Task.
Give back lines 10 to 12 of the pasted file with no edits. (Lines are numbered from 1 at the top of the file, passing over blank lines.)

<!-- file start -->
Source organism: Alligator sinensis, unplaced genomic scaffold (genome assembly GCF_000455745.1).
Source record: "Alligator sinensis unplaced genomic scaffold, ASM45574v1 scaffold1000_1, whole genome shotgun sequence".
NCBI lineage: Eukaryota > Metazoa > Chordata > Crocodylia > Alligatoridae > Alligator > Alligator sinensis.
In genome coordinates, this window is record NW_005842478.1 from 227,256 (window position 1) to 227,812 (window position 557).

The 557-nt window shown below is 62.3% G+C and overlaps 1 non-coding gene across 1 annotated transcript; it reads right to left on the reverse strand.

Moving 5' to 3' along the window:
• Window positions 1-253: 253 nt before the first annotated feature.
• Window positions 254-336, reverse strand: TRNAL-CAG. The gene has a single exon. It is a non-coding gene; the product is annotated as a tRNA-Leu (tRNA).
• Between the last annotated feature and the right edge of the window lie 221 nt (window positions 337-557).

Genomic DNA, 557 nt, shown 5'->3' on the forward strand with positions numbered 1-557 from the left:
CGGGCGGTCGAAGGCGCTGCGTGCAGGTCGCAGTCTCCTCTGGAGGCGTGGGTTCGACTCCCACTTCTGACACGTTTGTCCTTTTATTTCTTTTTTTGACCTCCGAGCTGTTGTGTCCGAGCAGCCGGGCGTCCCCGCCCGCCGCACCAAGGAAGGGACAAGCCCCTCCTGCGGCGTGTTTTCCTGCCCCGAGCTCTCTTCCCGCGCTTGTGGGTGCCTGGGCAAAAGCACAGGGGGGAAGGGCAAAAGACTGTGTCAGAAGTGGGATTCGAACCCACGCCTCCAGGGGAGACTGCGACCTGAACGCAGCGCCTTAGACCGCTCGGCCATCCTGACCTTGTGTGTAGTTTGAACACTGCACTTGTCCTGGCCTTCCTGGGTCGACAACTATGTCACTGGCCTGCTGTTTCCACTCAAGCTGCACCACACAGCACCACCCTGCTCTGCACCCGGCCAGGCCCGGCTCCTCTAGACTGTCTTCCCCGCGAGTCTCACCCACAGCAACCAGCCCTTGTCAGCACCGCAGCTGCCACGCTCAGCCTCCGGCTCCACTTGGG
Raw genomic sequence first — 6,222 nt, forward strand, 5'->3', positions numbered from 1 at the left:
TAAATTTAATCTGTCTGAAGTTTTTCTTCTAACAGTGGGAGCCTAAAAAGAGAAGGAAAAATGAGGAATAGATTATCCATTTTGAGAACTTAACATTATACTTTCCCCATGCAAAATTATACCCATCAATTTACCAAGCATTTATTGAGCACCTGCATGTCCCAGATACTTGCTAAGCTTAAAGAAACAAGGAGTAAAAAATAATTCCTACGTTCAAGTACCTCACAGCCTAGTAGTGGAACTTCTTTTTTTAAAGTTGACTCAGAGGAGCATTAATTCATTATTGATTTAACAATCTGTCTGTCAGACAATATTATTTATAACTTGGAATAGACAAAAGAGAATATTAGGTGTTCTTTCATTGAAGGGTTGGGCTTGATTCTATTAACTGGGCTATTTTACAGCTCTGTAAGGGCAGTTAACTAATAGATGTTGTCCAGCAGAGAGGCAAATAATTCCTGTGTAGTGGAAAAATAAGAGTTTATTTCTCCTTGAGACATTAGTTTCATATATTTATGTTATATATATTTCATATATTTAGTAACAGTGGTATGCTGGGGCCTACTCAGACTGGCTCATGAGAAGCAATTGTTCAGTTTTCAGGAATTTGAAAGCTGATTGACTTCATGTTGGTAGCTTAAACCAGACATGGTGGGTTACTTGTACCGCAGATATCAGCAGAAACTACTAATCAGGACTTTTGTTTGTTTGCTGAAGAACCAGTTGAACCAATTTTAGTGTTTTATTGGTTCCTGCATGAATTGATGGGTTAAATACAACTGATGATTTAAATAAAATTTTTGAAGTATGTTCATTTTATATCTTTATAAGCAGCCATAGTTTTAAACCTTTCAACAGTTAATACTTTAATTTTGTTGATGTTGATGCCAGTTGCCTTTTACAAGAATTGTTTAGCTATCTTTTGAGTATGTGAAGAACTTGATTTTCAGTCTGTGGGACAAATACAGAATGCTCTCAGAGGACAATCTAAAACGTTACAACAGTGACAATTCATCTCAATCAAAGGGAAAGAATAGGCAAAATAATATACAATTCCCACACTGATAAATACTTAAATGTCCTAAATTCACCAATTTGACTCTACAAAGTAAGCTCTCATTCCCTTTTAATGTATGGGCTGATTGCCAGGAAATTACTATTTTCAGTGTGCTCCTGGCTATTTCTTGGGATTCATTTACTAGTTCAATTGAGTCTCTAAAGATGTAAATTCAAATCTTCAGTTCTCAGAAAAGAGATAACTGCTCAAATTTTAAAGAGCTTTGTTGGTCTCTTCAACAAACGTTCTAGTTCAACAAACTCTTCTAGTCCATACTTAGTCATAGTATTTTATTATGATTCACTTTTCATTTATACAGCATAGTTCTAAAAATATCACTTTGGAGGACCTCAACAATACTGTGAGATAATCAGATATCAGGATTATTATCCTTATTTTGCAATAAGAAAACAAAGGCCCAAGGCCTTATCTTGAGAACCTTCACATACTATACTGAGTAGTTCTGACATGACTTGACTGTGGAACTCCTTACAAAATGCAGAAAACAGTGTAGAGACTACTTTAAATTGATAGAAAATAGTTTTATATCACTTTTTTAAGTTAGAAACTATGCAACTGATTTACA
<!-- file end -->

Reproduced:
Genomic DNA, 557 nt, shown 5'->3' on the forward strand with positions numbered 1-557 from the left:
CGGGCGGTCGAAGGCGCTGCGTGCAGGTCGCAGTCTCCTCTGGAGGCGTGGGTTCGACTCCCACTTCTGACACGTTTGTCCTTTTATTTCTTTTTTTGACCTCCGAGCTGTTGTGTCCGAGCAGCCGGGCGTCCCCGCCCGCCGCACCAAGGAAGGGACAAGCCCCTCCTGCGGCGTGTTTTCCTGCCCCGAGCTCTCTTCCCGCGCTTGTGGGTGCCTGGGCAAAAGCACAGGGGGGAAGGGCAAAAGACTGTGTCAGAAGTGGGATTCGAACCCACGCCTCCAGGGGAGACTGCGACCTGAACGCAGCGCCTTAGACCGCTCGGCCATCCTGACCTTGTGTGTAGTTTGAACACTGCACTTGTCCTGGCCTTCCTGGGTCGACAACTATGTCACTGGCCTGCTGTTTCCACTCAAGCTGCACCACACAGCACCACCCTGCTCTGCACCCGGCCAGGCCCGGCTCCTCTAGACTGTCTTCCCCGCGAGTCTCACCCACAGCAACCAGCCCTTGTCAGCACCGCAGCTGCCACGCTCAGCCTCCGGCTCCACTTGGG
Raw genomic sequence first — 6,222 nt, forward strand, 5'->3', positions numbered from 1 at the left: